The meeting further stressed incentives and legal measures to bring religious followers into the fold. These include guiding religious groups to nurture external relations with Party and State policy. Religious followers are to be encouraged to implement state social and economic policies and improve their cultural life, contributing to the country's doimoi (renovation) policy.
The meeting also noted the need to improve land law and policies as restrictions existed on land use effectiveness. There is a proliferation of illegal land transfer. Land, as a valuable asset, has not been brought fully into play to contribute to national development.
The meeting pointed out that these problems stemmed from the fact that land policies have been changed on different occasions in the transition from a subsided to a socialist- oriented market economy. The meeting asked for improvements in land law and policy to make the most of this valuable asset.

Government commits to improve foreign investment environment 
This year, the Vietnamese government is making the improvement of its foreign investment environment a top priority, by stablising the legal system and reducing business costs.
The basic costs of doing business in Vietnam are still uncompetitive regionally, if one looks at the costs of land, technology, energy, telecoms, transportation and taxes. Although there is an ongoing process of reform (and movement towards equalisation of prices), a level playing field is still lacking for foreign invested enterprises and domestic companies.
Investors have called on the government to improve policies relating to tax, land, finance and the legal system. High income tax and telecommunication charges were the most common complaints in terms of operating costs. 
Vietnam's personal income tax (10-65 per cent, including surtax) is higher than most other Asian countries. China's rate stands at 5-45 per cent, Indonesia's 5-35 per cent, Thailand's 5-37 per cent, Malaysia's 1-24 per cent, the Philippines' 5-32 per cent and Singapore's 3-26 per cent.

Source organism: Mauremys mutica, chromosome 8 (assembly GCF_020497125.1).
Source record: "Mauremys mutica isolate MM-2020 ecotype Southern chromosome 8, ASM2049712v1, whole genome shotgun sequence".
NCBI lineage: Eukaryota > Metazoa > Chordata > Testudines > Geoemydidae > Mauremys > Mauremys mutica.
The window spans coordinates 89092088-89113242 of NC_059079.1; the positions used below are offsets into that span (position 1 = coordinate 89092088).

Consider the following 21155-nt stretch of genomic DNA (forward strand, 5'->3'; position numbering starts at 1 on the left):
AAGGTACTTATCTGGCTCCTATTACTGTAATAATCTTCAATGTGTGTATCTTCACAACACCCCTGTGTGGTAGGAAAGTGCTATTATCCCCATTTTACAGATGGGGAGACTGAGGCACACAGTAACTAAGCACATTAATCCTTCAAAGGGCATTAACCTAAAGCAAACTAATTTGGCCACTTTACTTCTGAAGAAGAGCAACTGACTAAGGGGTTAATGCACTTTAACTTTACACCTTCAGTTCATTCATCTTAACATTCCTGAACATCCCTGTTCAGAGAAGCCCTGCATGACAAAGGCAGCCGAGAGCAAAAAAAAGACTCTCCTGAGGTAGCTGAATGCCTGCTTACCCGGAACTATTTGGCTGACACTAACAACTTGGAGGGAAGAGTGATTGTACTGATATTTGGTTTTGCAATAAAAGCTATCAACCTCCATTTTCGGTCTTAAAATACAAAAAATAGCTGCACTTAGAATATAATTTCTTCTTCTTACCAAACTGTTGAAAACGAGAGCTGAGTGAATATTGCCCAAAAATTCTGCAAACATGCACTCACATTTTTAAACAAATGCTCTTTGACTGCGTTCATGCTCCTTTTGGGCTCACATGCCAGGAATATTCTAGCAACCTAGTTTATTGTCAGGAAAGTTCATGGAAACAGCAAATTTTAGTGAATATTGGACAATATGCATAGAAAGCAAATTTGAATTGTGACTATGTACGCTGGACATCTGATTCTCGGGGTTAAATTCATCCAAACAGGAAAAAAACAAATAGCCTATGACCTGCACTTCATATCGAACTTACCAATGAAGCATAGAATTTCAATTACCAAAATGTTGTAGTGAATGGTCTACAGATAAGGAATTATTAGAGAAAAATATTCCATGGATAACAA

Many potential investors are closely watching Vietnam's implementation of the Bilateral Trade Agreement (BTA) which commits the country to improve some of its laws and regulations. The government is also well conscious that dual pricing system applied to foreign investors needs to be entirely abolished. 
Recently, the government made an encouraging move by issuing a new regulation enabling the sale of shares in equitised state-owned enterprises for the first time to outside investors (Circular 80/2002/TT-BTC). This Circular has created the opportunity for foreign investors to purchase shares in such enterprises through auctions.

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Viet Nam needs grand plan to go green, says new report

An overall and far-reaching strategic plan is needed if Viet Nam is to reduce industrial pollution and improve public health, according to a report released recently, VNS News Agency has reported.
Entitled 'Environmental Toxicological Problems Resulting from Chemical Uses in Viet Nam: an Assessment of Training Requirements', the report was launched in the presence of Her Royal Highness Princess Chulabhorn Mahidol, the President of the Bangkok-based Chulabhorn Research Institute.